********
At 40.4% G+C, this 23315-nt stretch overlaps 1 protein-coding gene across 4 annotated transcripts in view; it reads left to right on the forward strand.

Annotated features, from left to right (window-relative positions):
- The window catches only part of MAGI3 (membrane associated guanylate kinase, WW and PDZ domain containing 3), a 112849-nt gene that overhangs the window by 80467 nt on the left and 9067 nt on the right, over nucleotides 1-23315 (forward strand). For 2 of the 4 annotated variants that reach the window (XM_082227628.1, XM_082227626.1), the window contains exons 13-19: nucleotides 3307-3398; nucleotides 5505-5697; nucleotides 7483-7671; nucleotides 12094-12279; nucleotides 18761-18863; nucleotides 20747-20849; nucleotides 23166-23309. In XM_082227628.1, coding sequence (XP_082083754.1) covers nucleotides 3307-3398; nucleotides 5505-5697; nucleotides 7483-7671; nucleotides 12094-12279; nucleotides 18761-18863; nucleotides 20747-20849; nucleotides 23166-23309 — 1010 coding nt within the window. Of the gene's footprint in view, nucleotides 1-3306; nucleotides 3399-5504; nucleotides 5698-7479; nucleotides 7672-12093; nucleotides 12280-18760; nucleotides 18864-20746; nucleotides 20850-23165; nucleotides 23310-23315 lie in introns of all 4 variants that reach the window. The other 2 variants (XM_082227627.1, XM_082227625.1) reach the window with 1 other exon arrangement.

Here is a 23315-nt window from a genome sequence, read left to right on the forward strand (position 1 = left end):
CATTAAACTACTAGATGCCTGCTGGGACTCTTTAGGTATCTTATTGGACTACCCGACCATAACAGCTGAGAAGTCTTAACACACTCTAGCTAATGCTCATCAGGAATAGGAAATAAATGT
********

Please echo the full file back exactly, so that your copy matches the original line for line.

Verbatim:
At 40.4% G+C, this 23315-nt stretch overlaps 1 protein-coding gene across 4 annotated transcripts in view; it reads left to right on the forward strand.

Annotated features, from left to right (window-relative positions):
- The window catches only part of MAGI3 (membrane associated guanylate kinase, WW and PDZ domain containing 3), a 112849-nt gene that overhangs the window by 80467 nt on the left and 9067 nt on the right, over nucleotides 1-23315 (forward strand). For 2 of the 4 annotated variants that reach the window (XM_082227628.1, XM_082227626.1), the window contains exons 13-19: nucleotides 3307-3398; nucleotides 5505-5697; nucleotides 7483-7671; nucleotides 12094-12279; nucleotides 18761-18863; nucleotides 20747-20849; nucleotides 23166-23309. In XM_082227628.1, coding sequence (XP_082083754.1) covers nucleotides 3307-3398; nucleotides 5505-5697; nucleotides 7483-7671; nucleotides 12094-12279; nucleotides 18761-18863; nucleotides 20747-20849; nucleotides 23166-23309 — 1010 coding nt within the window. Of the gene's footprint in view, nucleotides 1-3306; nucleotides 3399-5504; nucleotides 5698-7479; nucleotides 7672-12093; nucleotides 12280-18760; nucleotides 18864-20746; nucleotides 20850-23165; nucleotides 23310-23315 lie in introns of all 4 variants that reach the window. The other 2 variants (XM_082227627.1, XM_082227625.1) reach the window with 1 other exon arrangement.

Here is a 23315-nt window from a genome sequence, read left to right on the forward strand (position 1 = left end):
CATTAAACTACTAGATGCCTGCTGGGACTCTTTAGGTATCTTATTGGACTACCCGACCATAACAGCTGAGAAGTCTTAACACACTCTAGCTAATGCTCATCAGGAATAGGAAATAAATGT